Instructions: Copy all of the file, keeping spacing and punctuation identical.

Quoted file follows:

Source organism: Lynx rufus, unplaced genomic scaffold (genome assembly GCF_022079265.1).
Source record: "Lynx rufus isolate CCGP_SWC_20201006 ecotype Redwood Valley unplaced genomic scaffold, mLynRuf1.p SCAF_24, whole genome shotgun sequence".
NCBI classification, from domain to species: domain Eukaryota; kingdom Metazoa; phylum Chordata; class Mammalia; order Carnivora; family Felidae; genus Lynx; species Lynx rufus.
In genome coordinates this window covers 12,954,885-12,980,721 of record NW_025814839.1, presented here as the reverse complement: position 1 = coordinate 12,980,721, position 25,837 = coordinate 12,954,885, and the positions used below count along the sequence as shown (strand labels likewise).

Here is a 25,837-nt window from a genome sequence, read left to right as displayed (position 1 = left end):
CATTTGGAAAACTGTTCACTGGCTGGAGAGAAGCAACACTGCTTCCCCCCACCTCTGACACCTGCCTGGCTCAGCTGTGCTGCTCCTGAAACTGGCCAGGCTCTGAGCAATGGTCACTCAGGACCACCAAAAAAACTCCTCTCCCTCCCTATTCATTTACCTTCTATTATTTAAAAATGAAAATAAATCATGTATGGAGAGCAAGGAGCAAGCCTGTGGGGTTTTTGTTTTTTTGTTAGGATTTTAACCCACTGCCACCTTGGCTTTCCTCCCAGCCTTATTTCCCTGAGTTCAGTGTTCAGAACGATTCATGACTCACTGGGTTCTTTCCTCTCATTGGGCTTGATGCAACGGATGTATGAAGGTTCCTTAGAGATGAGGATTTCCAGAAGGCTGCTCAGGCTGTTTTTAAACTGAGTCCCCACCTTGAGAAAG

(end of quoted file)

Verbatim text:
Source organism: Lynx rufus, unplaced genomic scaffold (genome assembly GCF_022079265.1).
Source record: "Lynx rufus isolate CCGP_SWC_20201006 ecotype Redwood Valley unplaced genomic scaffold, mLynRuf1.p SCAF_24, whole genome shotgun sequence".
NCBI classification, from domain to species: domain Eukaryota; kingdom Metazoa; phylum Chordata; class Mammalia; order Carnivora; family Felidae; genus Lynx; species Lynx rufus.
In genome coordinates this window covers 12,954,885-12,980,721 of record NW_025814839.1, presented here as the reverse complement: position 1 = coordinate 12,980,721, position 25,837 = coordinate 12,954,885, and the positions used below count along the sequence as shown (strand labels likewise).

Here is a 25,837-nt window from a genome sequence, read left to right as displayed (position 1 = left end):
CATTTGGAAAACTGTTCACTGGCTGGAGAGAAGCAACACTGCTTCCCCCCACCTCTGACACCTGCCTGGCTCAGCTGTGCTGCTCCTGAAACTGGCCAGGCTCTGAGCAATGGTCACTCAGGACCACCAAAAAAACTCCTCTCCCTCCCTATTCATTTACCTTCTATTATTTAAAAATGAAAATAAATCATGTATGGAGAGCAAGGAGCAAGCCTGTGGGGTTTTTGTTTTTTTGTTAGGATTTTAACCCACTGCCACCTTGGCTTTCCTCCCAGCCTTATTTCCCTGAGTTCAGTGTTCAGAACGATTCATGACTCACTGGGTTCTTTCCTCTCATTGGGCTTGATGCAACGGATGTATGAAGGTTCCTTAGAGATGAGGATTTCCAGAAGGCTGCTCAGGCTGTTTTTAAACTGAGTCCCCACCTTGAGAAAG